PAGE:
Black Bass Diversity: Multidisciplinary Science for Conservation

Fishing Warmwater Streams with Limited Public Access: Angling Behavior, Economic Impact, and the Role of Guadalupe Bass in a Twenty-Four-County Region of Texas

Zachary A. Thomas, Thomas L. Arsuffi, and Stephan J. Magnelia

doi: https://doi.org/10.47886/9781934874400.ch13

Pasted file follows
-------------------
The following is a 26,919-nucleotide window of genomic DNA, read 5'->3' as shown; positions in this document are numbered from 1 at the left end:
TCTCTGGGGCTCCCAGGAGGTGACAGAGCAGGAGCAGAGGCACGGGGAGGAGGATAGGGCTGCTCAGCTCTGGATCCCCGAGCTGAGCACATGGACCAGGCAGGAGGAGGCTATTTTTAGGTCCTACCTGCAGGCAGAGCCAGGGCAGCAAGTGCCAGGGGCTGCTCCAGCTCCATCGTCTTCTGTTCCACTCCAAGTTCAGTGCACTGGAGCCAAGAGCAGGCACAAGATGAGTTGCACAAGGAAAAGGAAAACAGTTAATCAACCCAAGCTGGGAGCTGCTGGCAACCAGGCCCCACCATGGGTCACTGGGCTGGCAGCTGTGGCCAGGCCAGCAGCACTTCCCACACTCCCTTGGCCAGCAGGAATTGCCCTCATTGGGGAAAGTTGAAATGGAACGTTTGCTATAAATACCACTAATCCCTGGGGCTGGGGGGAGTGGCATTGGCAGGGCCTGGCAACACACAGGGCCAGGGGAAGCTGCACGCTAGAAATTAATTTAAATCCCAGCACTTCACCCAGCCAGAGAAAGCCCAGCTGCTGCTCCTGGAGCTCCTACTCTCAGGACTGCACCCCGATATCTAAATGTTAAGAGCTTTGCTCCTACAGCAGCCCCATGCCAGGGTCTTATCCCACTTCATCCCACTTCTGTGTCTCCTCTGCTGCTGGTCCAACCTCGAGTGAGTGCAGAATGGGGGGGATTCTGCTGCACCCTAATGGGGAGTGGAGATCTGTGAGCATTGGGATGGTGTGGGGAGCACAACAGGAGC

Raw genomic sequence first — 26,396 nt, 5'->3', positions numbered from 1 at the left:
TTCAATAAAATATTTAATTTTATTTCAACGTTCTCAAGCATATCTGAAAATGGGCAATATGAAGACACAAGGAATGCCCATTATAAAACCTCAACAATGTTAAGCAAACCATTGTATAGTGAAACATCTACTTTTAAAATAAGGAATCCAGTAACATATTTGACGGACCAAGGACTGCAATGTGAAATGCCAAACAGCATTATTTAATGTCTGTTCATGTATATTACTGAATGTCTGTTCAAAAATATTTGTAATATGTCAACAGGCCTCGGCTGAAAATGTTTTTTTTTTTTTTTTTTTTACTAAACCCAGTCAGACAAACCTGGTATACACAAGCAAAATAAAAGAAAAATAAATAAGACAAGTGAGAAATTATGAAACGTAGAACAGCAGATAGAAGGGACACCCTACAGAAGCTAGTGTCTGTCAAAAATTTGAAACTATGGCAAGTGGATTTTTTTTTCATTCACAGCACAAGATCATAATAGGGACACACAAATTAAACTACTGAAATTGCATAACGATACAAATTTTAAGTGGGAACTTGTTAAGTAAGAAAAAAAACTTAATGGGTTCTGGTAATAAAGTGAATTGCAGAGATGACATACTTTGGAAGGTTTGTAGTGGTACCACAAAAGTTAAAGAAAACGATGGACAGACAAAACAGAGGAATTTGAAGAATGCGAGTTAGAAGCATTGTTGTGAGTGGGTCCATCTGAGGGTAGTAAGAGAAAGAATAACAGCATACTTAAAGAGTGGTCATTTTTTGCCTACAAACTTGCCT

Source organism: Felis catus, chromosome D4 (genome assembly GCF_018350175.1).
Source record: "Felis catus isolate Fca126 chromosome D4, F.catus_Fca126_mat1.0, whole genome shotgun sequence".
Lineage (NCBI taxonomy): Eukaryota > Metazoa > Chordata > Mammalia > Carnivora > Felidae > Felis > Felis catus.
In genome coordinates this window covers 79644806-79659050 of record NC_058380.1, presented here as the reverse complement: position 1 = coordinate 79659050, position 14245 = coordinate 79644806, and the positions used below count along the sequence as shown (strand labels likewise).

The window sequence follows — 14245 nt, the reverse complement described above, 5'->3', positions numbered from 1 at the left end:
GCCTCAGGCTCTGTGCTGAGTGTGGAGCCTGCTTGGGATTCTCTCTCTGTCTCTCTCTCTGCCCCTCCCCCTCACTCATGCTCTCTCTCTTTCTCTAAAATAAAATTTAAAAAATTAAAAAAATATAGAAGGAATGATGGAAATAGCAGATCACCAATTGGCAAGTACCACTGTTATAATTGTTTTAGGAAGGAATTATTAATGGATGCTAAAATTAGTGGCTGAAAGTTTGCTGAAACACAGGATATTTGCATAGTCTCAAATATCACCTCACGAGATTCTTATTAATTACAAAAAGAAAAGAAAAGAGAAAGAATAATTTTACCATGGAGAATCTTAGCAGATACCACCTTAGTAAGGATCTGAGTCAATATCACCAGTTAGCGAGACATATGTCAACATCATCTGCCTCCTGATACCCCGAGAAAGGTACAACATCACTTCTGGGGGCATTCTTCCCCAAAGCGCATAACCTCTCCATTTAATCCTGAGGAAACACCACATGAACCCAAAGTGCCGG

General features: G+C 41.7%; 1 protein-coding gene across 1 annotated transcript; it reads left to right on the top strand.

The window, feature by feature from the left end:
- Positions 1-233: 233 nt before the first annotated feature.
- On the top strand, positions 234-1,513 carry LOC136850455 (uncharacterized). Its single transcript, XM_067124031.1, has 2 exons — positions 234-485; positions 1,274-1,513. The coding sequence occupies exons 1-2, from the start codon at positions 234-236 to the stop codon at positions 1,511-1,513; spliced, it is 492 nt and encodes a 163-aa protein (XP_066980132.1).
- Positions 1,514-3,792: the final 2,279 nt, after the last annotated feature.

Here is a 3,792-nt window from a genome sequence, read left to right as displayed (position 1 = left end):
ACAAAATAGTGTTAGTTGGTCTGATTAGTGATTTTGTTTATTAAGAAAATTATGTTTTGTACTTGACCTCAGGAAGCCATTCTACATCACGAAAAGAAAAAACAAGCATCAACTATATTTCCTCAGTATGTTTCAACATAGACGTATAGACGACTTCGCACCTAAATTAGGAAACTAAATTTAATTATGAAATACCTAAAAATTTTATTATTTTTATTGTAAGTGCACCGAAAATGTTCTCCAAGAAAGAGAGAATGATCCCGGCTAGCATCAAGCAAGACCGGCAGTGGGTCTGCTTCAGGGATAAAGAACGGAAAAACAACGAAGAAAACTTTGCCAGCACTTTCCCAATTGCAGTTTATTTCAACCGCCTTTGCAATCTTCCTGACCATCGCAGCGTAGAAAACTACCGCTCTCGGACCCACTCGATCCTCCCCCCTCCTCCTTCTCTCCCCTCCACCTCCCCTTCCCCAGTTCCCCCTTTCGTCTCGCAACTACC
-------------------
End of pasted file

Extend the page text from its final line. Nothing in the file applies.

Abstract.—The Guadalupe Bass Micropterus treculii is a central Texas endemic black bass species occurring only in streams and rivers draining the Edwards Plateau ecoregion. It is designated the state fish of Texas and provides a popular sport fishery. In addition to being a popular sport fish, it is listed as a species of special concern due to habitat degradation and hybridization with Smallmouth Bass M. dolomieu. Past socioeconomic surveys of Texas black bass anglers have focused primarily on reservoir fisheries while little is known about fishing patterns, economic impact, and preferences of river and stream anglers. A Web-based open-access survey was used to determine fishing characteristics, assess attitudes and quantify the economic impact of anglers fishing rivers and streams in a 24-county region of Texas from August 20, 2011 to December 20, 2012, with a focus on anglers who specifically fished for Guadalupe Bass. A total of 700 respondents participated in the survey. More than half of respondents were paddlers targeting black bass, and 42% specifically fished for Guadalupe Bass on their trips. An additional 34% of anglers listed black bass species, which included Guadalupe Bass as their preferred species. Similar to previous surveys of Texas river and stream anglers, access was identified as the largest impediment to the future maintenance and improvement of river and stream fishing. Based on 563 surveys used in the economic impact analysis, using IMPLAN (Impact Analysis for Planning) Professional version 2 (Minnesota IMPLAN Group, Minneapolis), an estimated US$74,182,080 in direct angler expenditures was spent on fishing trips to the study region, resulting in a total economic impact (including indirect and induced impacts) of $71,552,492 and 776 full-time jobs. These findings indicate the economic value of river and stream angling to the Texas economy.